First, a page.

Minnesota state representative and American Legislative Exchange Council (ALEC) made man Steve Drazkowski (R-Mazeppa) may like to kvetch about public spending, but he's not above slipping an expensive ALEC bill through if it gives him a chance to humiliate poor people.
Star Tribune staff writer Chris Serres reports in Drug tests of welfare recipients prove costly:
Like a recent wave of drug-testing laws passed in other states, Minnesota’s legislation was touted as a way to encourage greater responsibility among welfare recipients while saving taxpayers money.
But many county officials and advocacy groups say the reality is quite different: The law contains a bevy of costly local mandates and complicated rules that apply to just a tiny fraction of the 167,000 Minnesotans receiving welfare and other cash benefits.
What's more, the Department of Human Services has determined that those receiving aid are less likely to use illegal drugs than the general population:
Critics also say the policy is based on the false perception that large numbers of welfare recipients are using illegal drugs. . . .
But DHS data suggest that only a small fraction of people receiving state benefits actually have felony drug convictions in the past 10 years and could be subject to the random drug tests.
Just 0.4 percent of participants in the Minnesota Family Investment Program, the state’s main cash welfare program, have felony drug convictions, DHS records show. That compares with 1.2 percent of the state’s adult population as a whole.
Charles Samuelson, executive director of the American Civil Liberties Union of Minnesota, called the law “mean-spirited.” He said the civil rights group is monitoring its implementation.
Draz insists his last minute amendment was gossip-based legislation:
Rep. Steve Drazkowski, the Republican who sponsored the legislation, said he was motivated by reports that people in his hometown of Mazeppa (population 842) were using state welfare benefits to buy drugs.
Serres reports, however, that there another source for the idea:
In 2013 alone, at least 30 states proposed bills related to drug screening and testing, with some even extending it to federal benefits such as unemployment insurance, according to the Center for Law and Social Policy in Washington, D.C. The laws have been supported by the influential American Legislative Exchange Council, or ALEC, a business-backed group that crafts model bills on hundreds of issues for its network of state legislators.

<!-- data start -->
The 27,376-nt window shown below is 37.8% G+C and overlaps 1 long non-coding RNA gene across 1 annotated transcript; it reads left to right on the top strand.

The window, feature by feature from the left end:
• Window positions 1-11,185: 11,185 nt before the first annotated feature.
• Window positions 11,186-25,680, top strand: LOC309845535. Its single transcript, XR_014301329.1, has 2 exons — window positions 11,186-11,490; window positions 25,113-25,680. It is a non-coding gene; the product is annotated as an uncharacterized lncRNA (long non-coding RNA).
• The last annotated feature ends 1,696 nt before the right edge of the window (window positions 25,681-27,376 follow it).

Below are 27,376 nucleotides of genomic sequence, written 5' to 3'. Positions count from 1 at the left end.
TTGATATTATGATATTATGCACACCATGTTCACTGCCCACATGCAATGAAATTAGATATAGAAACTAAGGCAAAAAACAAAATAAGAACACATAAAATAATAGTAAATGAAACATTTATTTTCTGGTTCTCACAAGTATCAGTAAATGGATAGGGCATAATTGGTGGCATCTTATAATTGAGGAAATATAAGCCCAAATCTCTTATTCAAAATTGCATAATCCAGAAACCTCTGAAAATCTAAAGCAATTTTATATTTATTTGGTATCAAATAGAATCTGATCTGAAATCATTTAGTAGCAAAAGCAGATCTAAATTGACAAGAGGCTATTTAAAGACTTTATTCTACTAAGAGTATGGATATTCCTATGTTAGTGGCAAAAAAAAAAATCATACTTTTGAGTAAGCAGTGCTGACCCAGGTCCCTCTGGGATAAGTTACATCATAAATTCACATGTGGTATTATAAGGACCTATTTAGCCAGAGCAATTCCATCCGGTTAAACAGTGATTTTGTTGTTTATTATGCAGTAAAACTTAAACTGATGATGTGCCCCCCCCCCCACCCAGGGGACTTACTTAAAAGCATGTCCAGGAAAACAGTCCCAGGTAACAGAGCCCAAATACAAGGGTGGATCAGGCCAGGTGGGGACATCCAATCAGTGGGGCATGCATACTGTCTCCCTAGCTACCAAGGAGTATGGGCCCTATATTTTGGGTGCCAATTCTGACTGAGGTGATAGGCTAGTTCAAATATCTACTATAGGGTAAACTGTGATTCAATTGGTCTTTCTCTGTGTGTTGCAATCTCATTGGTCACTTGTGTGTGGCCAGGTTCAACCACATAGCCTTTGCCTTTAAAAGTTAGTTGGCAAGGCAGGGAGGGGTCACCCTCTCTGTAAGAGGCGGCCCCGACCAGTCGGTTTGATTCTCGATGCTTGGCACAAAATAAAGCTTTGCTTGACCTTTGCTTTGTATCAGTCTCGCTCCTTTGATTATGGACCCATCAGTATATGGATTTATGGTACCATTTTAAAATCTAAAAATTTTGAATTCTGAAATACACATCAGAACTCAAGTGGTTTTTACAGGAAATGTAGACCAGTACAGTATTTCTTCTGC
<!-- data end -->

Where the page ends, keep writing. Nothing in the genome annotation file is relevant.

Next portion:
Drug testing industry pushes products for rich and poor
And there's more pissiness from ALEC and its corporate sponsors. Drug testing may explain from the workplace and welfare office to the school nurse's office as the drug testing industry searches for new revenue streams.
Last spring, the Nation's Isabel MacDonald reported in The GOP’s Drug-Testing Dragnet:
. . . Today, drug testing is a multi-billion-dollar-a-year industry. DATIA represents more than 1,200 companies and employs a DC-based lobbying firm, Washington Policy Associates. Hoffmann-La Roche’s former consultant, David Evans, now runs his own lobbying firm and has ghostwritten several state laws to expand drug testing. Most significant, in the 1990s Evans crafted the Workplace Drug Testing Act for the American Legislative Exchange Council (ALEC), of which Hoffmann-La Roche was a paying member. Laying out protocols for workplace drug testing, the bill—which has been enacted into law in several states—upheld the rights of employers to fire employees who do not comply with their companies’ drug-free workplace program.
Over the past decade, lobbyists like Evans have focused on what a DATIA newsletter recently dubbed “the next frontier”—schoolchildren. In 2002, a representative from the influential drug-testing management firm Besinger, DuPont & Associates heralded schools as “potentially a much bigger market than the workplace.” That year, the Supreme Court upheld the right of schools to drug-test any student involved in extracurricular activities, from the football team to the chess club. (Many in the drug-testing industry advocate testing all school kids ages 12 and up, but they have failed thus far to convince the courts.)
. . . several Republican lawmakers in Congress have pushed hard for the mandatory drug testing of anyone, anywhere, applying for welfare. Leading the charge in the Senate is Orrin Hatch, longtime conservative stalwart from Utah, who received a $8,000 campaign contribution in 2012 from the political action committee of Laboratory Corporation of America (LabCorp), a behemoth in the drug-testing industry and a Hoffmann-La Roche spinoff. Hatch has also received $3,000 from another political action committee to which LabCorp contributes—the American Clinical Laboratory Association PAC—as well as $4,000 in campaign contributions from the PAC of another company with major interests in drug testing, Abbott Laboratories. GOP Congressman Charles Boustany is among those pushing welfare drug testing in the House. In the 2012 campaign cycle, he received $15,000 from Abbott Laboratories’ PAC.
A misguided war on drugs or just corporations and ALEC seeking business opportunities? We've heard of frittering away taxpayers' funds, but hadn't realized just how flush these firms had grown in supplying the ammo.
Photo: Steve Drazkowski.
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